In an unusual royal visit, TRH The Prince of Wales and the Duchess of Cornwall toured one of the Syrian refugee camps in Jordan today. According to CNN, The King Abdullah camp run by UNICEF, Save the Children, and the United Nations is home to 1,500 Syrians who fled the now two-year old brutal civil war. The couple toured the facility, visiting a craft skills training center and a nursery. Prince Charles was deeply moved by the experience calling it “heartbreaking” while calling out the "extraordinary generosity" of the Jordanian people. He was very concerned about the children who had lost parents and been through what he called truly “horrendous experiences”. HRH The Duchess of Cornwall echoed her husband’s comments saying that she found the visit “very humbling.” She said "Seeing all these children, some of them have lost their parents and been adopted by others, I feel it is quite heartbreaking.”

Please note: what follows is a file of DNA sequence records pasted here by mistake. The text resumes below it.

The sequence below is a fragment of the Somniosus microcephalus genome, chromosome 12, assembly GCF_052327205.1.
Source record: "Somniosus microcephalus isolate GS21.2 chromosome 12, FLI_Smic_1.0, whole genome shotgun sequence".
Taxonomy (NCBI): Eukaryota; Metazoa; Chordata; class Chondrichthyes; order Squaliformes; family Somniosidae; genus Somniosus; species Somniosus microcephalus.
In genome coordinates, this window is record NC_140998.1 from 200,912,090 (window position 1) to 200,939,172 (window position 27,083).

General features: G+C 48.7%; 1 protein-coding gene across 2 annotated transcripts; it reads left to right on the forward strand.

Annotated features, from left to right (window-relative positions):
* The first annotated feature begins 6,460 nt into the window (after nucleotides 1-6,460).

People at the camp were clearly excited to see the royals but the purpose of their visit was much more than a spirit lifter. The UN, NGOs, and the Jordanian government are concerned that the refugee crisis is not getting the international attention it needs. An executive at Save the Children who hoped the royal couple's visit would bring publicity said:
"There are still two million children inside Syria. If action is not taken soon to bring this conflict to an end, the physical and mental harm done to them could irreparably damage a generation of children.”
More than a million Syrians have been registered as refugees by the UN in neighboring countries.